The aim of this factsheet is to explain what pulmonary stenosis is, what effect it will have on a child and how it can be treated.
Pulmonary means ‘lungs’ and stenosis means ‘narrowing’, therefore pulmonary stenosis describes a condition where the pulmonary valve is very narrow. When this condition is present the muscle of the right ventricle must work harder to pump the blood through the narrow valve. Depending on how narrow the valve is, a child may have no symptoms, may tire quickly, or even faint.
Your child’s pulmonary stenosis may have been diagnosed during a scan in pregnancy. In most cases pulmonary stenosis is only diagnosed after birth. After birth the sound of blood moving through the narrow valve can often be heard as a heart murmur (a heart murmur is an extra or unusual sound heard during a heartbeat). Sometimes pulmonary stenosis can occur with other heart abnormalities.
When a heart problem is suspected the following tests may be done to identify the problem:
You, your GP and health visitor should have details of your baby’s or child’s condition from the heart doctor (paediatric cardiologist). If not, call the hospital at which your child was seen, ask for the name of the paediatric cardiologist and their telephone number. Call and explain that you need the information to pass on to, for example, your local accident and emergency department should he or she have a sudden illness.
You should have the number of a cardiac liaison nurse or outreach nurse to hand should you have questions or any fears about your child’s heart problem
You should have the number of a parent support group.
The treatment depends on how narrow the pulmonary valve is; most children do not require any surgery. In many cases pulmonary stenosis does not cause any symptoms, but a cardiologist will need to keep an eye on the condition to ensure that it does not get worse. Changes can occur slowly and appointments can be infrequent depending on the condition.
Severe narrowing of the pulmonary valve will cause the right ventricle to work harder to pump blood through the pulmonary valve. If your child has a severe narrowing of the pulmonary valve, they may tire more quickly or even faint and require treatment.
If your child has other heart defects, the kind of surgery needed will depend on how the heart can best be modified to cope with all the problems he or she has. For most children the procedures are low risk but this can depend on your child’s general health. The doctors will discuss risks with you in detail before asking you to consent to the operation.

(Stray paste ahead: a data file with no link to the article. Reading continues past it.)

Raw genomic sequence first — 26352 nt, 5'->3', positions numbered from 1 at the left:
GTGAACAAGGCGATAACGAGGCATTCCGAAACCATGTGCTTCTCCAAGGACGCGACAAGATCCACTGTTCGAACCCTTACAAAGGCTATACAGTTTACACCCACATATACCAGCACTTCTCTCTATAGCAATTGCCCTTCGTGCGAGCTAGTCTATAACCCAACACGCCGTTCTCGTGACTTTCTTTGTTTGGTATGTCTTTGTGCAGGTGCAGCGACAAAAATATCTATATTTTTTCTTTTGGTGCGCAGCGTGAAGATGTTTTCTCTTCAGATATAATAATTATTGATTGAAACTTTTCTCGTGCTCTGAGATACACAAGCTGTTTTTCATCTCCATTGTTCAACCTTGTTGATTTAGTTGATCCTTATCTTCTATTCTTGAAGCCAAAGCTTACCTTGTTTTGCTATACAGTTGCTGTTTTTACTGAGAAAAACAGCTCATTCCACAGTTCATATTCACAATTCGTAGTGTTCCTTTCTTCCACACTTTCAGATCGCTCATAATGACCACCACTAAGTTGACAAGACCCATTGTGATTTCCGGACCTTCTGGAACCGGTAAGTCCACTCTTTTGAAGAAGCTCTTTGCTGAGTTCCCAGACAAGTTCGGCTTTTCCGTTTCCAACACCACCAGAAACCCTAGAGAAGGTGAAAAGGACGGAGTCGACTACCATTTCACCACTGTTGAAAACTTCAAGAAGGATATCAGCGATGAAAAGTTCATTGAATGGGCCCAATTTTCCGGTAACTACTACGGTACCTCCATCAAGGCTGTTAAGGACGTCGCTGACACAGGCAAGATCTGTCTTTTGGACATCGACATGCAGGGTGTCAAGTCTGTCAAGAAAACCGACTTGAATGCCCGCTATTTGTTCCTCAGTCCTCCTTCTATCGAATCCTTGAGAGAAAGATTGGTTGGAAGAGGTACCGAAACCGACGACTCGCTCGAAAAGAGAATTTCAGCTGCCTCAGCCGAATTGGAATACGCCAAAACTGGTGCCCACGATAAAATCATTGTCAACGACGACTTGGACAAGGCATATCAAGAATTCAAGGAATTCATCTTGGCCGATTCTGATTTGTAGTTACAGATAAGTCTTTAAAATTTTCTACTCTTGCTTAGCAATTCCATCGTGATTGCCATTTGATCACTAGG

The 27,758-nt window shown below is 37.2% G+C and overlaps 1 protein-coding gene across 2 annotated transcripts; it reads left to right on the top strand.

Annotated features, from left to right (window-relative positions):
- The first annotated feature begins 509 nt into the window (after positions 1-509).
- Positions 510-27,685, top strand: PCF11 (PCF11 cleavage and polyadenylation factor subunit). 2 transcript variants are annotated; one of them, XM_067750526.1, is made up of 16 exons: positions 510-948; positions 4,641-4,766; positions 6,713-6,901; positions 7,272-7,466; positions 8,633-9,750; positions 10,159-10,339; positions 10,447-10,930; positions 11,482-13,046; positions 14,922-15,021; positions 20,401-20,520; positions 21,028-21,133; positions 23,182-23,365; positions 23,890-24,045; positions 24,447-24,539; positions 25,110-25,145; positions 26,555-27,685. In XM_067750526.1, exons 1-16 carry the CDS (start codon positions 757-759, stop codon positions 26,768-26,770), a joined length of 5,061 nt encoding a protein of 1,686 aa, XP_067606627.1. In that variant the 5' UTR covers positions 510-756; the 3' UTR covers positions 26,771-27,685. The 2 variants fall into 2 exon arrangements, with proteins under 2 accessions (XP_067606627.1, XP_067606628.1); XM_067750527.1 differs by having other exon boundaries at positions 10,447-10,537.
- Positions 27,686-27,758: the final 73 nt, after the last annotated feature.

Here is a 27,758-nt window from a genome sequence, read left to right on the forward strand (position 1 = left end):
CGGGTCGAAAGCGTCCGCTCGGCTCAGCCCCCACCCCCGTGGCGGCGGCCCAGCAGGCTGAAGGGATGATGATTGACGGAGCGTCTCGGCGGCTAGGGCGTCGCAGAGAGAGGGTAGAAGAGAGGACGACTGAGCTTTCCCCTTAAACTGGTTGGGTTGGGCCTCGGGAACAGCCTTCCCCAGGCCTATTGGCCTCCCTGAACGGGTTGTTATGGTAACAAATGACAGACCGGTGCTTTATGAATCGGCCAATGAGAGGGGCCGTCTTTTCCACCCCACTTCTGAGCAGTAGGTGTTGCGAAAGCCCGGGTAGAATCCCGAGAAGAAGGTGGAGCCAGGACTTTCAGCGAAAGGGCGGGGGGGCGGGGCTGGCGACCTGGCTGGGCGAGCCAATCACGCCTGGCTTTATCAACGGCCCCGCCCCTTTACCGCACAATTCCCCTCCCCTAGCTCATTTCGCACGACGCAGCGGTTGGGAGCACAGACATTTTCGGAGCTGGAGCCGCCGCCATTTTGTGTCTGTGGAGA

There are two common procedures used to treat severe pulmonary stenosis:
The aim of the procedures is to make the entrance to the pulmonary artery bigger, allowing the blood to be pumped to the lungs at lower pressure. A tube is inserted through a vein in the groin leading into the heart. The tube is then passed through the narrow valve into the pulmonary artery. A balloon on the end of the tube is inflated, thereby stretching the pulmonary valve. This does not leave any scaring and recovery time is usually overnight, so your child only spends one or two days in hospital.
In very severe cases open heart surgery may be needed – the heart will need to be stopped and opened to be repaired. This means that a machine will have to take over the job that the heart normally does – the heart bypass machine.
The aim of the operation is to enlarge the area around the pulmonary valve, sometimes needing a valve replacement. The valve used to replace the child’s narrow valve is usually a homograft (a valve donated from another person). These valves commonly need to be replaced after several years. The length of time in hospital after surgery will usually be only 5 to 7 days, of which one or two will be spent in the intensive care and high dependency unit. Of course this depends on how well your child is before and after the surgery, and whether any complications arise.
Most children are completely well, active, and gaining weight a few days after a balloon catheter or surgery. After surgery he or she will have a scar down the middle of the chest, and there may be small scars where drain tubes were used. These fade very rapidly in most children but they will not go altogether.
Smaller scars on the hands and neck usually fade away completely.
Some of these problems can occur after procedures or later in life:
Reviewed: December 2014
Due for Review: December 2016
If you spot any inaccuracies, omissions or errors please contact us.